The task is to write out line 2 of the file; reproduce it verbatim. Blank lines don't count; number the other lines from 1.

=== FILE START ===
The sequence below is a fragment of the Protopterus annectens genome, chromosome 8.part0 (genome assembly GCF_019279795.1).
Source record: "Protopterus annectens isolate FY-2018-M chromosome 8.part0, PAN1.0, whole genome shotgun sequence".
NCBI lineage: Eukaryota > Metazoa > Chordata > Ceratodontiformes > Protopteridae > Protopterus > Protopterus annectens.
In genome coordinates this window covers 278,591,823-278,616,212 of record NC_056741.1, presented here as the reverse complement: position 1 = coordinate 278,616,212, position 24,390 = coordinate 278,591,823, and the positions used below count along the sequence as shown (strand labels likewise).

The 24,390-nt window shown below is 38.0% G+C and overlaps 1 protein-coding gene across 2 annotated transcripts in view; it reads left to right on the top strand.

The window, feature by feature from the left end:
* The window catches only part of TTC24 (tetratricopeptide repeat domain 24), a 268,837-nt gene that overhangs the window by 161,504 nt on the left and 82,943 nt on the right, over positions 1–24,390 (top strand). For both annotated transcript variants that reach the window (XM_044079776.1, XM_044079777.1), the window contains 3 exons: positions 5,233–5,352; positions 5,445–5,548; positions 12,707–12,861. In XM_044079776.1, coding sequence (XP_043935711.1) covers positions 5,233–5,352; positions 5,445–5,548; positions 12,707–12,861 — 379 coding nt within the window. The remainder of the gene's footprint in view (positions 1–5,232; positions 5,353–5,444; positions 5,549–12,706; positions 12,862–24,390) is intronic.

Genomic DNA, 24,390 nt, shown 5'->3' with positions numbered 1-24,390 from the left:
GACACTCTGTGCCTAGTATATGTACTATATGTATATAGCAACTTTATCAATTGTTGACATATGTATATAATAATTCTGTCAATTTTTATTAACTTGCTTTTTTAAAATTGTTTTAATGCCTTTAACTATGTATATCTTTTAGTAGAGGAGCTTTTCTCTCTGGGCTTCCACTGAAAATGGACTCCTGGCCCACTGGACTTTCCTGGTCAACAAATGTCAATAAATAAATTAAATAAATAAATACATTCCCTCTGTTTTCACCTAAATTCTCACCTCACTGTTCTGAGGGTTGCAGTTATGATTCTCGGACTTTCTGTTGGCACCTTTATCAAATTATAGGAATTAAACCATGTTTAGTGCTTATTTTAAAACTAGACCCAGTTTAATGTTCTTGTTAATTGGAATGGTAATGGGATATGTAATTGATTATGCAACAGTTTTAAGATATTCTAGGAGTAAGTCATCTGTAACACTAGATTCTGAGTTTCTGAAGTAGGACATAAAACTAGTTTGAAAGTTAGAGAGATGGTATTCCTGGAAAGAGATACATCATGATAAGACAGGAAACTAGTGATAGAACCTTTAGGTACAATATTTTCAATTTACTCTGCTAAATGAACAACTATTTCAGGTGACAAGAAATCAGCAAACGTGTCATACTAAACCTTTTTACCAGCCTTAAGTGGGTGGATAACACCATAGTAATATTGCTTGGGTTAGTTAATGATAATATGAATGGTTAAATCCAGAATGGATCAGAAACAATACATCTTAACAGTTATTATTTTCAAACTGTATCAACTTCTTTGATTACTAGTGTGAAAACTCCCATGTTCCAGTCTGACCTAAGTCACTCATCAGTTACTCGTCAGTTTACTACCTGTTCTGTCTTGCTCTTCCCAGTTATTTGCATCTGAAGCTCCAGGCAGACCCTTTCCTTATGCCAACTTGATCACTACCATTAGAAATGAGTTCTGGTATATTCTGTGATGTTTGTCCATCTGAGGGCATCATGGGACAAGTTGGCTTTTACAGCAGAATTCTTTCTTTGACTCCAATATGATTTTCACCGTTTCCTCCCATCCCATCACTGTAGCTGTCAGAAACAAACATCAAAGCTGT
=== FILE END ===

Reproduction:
Source record: "Protopterus annectens isolate FY-2018-M chromosome 8.part0, PAN1.0, whole genome shotgun sequence".